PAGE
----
Does Love Exist?

Love is a social construct. It exists to distract us from the absurdity of life, from the pain and suffering that we truly live through each day. It is a curtain over our eyes that covers up the truth, that life is miserable.

Who cares?

Why not be happy? Why not spend your life looking for your other half? If life is absurd anyway, why not act irrationally and continue to seek out love? The question of if love exists or is just a social construct is meaningless. We still feel the same longing for love either way. We still feel attraction and heartbreak. So why not look for love?

Meursault, Salamano, and the Foil

Camus uses other characters in his novel The Stranger to highlight Meursault’s lack of care. For example, Meursault notices a woman who sits with him as she eats at Celeste’s. In particular, he notices how she does everything with assurance. She eats purposefully, she marks her magazine completely, and she prepares her bill to the exact penny before she begins eating (43). Meursault follows her outside as she swiftly walks away, and notes how strange she is, but nothing else happens involving the lady. At first, it seems odd that Camus would add this strange detail that takes up a page of his story and appears to amount to nothing. However, the purpose of this encounter is to provide contrast to Meursault’s indifferent personality. Meursault responds to everything with short sentences that say he doesn’t really care. This lady, on the other hand, seems to care about everything she does. By including this woman into the story, Meursault’s indifference is only made clearer.

Another character that contrasts Meursault is Salamano. In the beginning of the novel, the old man seems like a bad person with no heart. He abuses his dog and calls him a “lousy bastard” all the time. However, on page 39, Meursault hears him crying after he lost his dog. Camus makes a clear point to take this character who seems heartless and give them emotions and vulnerable moments too. This surprising revelation causes the reader to wonder: if even Salamano cares about things, how come Meusault does not?

If the syntax of the novel and Meursault’s own thoughts aren’t enough to show his indifference to everything, the stark contrast between him and others completes the job.

Questionable Decision Making

As Part 1 nears a conclusion Meursault finds himself in a completely unnecessary altercation. Raymond, a neighbor of Meursault invited him over to his friends lake house. Raymond has tensions with a small group of Arabian men. Raymond physically assaulted his girlfriend when he found out she was using him, and one of the men is her brother. When on the beach near the man, Meursault says “It occurred to me that all I had to do was turn around and that would be the end of it. But the whole beach, throbbing in the sun, was pressing on my back. I took a few steps toward the spring” (58). Meursault is choosing at this point to cause problems by approaching a man equipped with a pocket knife. Meursault, however, has a gun so is at the advantage. It is puzziling why Meursault is putting himself in this situation to begin with. All for a neighbor he is barely friends with.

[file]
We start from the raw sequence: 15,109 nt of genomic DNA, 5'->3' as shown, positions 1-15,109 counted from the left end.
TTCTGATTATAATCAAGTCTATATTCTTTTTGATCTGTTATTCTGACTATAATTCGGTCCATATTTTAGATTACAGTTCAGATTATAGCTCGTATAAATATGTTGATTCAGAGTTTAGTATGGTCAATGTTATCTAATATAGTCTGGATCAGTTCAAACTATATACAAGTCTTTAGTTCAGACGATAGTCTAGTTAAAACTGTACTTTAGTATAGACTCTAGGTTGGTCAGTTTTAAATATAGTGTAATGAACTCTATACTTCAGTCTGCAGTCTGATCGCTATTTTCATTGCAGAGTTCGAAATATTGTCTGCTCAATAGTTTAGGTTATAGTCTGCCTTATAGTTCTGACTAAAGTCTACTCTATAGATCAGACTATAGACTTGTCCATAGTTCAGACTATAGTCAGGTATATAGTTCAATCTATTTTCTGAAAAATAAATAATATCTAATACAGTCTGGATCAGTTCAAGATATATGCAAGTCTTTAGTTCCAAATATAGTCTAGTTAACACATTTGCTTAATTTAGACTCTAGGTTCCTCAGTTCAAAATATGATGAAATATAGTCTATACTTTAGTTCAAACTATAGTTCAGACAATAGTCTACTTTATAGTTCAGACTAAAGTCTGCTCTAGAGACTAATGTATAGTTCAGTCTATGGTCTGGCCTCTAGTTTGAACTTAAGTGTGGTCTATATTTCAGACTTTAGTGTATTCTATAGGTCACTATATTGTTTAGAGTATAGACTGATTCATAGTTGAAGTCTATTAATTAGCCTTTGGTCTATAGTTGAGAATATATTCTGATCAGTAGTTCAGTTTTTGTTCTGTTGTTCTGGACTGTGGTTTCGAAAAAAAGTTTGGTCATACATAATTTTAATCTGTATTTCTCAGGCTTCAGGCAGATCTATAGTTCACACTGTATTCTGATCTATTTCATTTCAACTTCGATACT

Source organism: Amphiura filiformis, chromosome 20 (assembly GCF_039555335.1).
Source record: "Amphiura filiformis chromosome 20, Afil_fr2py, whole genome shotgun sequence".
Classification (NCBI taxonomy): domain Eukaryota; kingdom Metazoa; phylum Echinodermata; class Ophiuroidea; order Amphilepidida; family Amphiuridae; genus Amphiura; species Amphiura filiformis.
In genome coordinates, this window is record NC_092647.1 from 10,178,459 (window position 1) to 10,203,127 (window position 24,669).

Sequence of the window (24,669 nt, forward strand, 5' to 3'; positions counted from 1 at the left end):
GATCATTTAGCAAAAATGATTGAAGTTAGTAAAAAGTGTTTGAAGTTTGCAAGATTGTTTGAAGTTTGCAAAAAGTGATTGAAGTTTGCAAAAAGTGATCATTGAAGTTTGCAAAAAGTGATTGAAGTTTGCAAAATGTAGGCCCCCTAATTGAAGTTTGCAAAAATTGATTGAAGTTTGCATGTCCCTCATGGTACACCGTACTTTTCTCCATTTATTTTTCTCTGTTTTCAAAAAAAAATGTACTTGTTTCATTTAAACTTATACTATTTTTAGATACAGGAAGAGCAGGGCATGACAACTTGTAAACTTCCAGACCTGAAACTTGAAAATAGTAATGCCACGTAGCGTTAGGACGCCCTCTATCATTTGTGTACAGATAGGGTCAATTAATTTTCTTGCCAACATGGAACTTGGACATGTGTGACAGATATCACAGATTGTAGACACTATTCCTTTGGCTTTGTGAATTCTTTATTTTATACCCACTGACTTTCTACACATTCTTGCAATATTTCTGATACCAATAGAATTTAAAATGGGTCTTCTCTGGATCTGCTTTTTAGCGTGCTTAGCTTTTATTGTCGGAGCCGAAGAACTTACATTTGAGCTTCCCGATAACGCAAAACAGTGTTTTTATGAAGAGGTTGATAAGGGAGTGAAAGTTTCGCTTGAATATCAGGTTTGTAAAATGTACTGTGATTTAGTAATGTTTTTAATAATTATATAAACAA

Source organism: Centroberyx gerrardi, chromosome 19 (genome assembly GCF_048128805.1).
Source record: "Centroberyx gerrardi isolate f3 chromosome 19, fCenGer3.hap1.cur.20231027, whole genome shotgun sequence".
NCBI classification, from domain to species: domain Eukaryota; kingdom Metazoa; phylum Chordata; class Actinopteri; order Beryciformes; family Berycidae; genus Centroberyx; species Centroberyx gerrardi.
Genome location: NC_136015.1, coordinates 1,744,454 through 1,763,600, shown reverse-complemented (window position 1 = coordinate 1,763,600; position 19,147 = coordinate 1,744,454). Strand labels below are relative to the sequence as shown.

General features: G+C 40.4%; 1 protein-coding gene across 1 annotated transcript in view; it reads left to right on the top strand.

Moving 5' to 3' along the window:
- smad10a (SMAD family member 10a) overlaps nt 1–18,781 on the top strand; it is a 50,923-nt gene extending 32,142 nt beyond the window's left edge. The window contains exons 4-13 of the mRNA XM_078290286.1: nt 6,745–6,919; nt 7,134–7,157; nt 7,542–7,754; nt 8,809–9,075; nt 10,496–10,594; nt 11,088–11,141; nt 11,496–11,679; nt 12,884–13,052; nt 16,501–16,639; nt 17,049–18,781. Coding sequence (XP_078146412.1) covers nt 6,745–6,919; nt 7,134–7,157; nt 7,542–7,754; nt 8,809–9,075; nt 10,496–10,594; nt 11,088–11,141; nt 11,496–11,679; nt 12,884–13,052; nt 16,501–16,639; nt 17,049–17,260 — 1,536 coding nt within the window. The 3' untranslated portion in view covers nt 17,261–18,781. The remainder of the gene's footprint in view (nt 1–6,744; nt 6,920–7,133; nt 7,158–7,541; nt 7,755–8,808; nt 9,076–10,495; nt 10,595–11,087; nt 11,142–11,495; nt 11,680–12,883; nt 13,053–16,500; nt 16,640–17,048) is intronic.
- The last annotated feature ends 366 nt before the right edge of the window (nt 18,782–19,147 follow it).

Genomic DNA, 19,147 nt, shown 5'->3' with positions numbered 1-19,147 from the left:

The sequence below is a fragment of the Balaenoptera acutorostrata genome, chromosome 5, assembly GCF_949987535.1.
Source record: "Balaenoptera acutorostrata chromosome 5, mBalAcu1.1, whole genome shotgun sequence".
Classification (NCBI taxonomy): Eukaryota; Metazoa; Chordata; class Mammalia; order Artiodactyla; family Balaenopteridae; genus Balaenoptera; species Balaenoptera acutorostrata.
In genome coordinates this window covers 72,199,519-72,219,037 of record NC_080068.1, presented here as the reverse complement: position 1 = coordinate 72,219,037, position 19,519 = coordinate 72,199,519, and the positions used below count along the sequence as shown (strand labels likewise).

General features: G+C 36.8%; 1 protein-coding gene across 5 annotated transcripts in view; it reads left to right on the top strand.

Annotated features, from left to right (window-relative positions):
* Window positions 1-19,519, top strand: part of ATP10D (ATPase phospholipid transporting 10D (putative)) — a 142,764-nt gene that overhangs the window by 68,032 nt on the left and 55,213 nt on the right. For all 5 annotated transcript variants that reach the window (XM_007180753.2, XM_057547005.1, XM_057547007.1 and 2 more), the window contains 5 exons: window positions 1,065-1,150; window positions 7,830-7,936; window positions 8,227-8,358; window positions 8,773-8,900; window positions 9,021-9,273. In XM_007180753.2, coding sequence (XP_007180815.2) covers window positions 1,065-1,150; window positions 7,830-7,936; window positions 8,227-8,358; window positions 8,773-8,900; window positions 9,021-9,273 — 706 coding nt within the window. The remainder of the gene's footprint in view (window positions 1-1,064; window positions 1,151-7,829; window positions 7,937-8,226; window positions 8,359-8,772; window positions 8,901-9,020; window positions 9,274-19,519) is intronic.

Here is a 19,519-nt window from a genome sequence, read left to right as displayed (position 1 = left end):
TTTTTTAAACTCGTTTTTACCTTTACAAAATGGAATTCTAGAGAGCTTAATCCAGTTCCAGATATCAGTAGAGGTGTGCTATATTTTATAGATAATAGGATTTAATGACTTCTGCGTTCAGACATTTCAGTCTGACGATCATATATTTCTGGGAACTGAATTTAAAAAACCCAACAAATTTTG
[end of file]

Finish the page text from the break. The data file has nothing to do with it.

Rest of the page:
Meursault continues to walk towards the Arabian man. As he nears him, he gets sweat in his eyes which prevents him from seeing. Meursault then gets slashed in the face by the man. He says “The light shot off the steal and it was like a long flashing blade cutting at my forehead.” What Meursault does next I found to be quite shocking. Rather than walking away from the situation, he chose to fight back but in the more extreme way. Meursault fired the gun at the man. He says “Then I fired four more times at the motionless body where the bullets lodged without leaving a trace” (59). I am uncertain what the result of this will be, but I can not assume it will be good. The next few chapters will definitely be some interesting ones, and I look forward to reading them and finding out.

Your Own World

There’s no denying that our world is built atop social constructs and false systems. It makes no sense for values such as justice and love to have existed before humanity created them. Love doesn’t even have a true universal definition, so how can it be a concrete thing? Almost every person will give a different definition of what they think love is, and what they think of love is entirely based upon the love around them. It’s hardly even their own opinion.

However, if we assume that because we created the ideas of love, relationships, being a “good person,” happiness, etc. that they are not real, what is left?

We can argue that all social constructs hold us back. They limit our experiences, and in many ways, I agree with that. As society has grown, we’ve created rules that if aliens were to study our planet, they would look at in utter confusion. As we discussed in class, why must certain people dress a certain way? Or, why must we go to school for 12 years and then go on to college and potentially even graduate? What is money? What is God? Why is our world the way it is? Who decided these rules? What purpose do they actually have?

You can only reach radical subjectivity by acknowledging that our world does not operate in a sensible fashion. Things happen without reason. Even if you believe in a higher power, you must wonder how that higher power came to be? Why does the higher power not end suffering? Is a higher power who sits there while the world burns below them truly the benevolent higher power the people believe in? Why do people believe in a benevolent God at all?

Even God is not sensible.

But after you acknowledge that things happen without sense, that the world around you will act without logic, and that you are merely a grain of sand in a desert, you realize that you can act however you wish.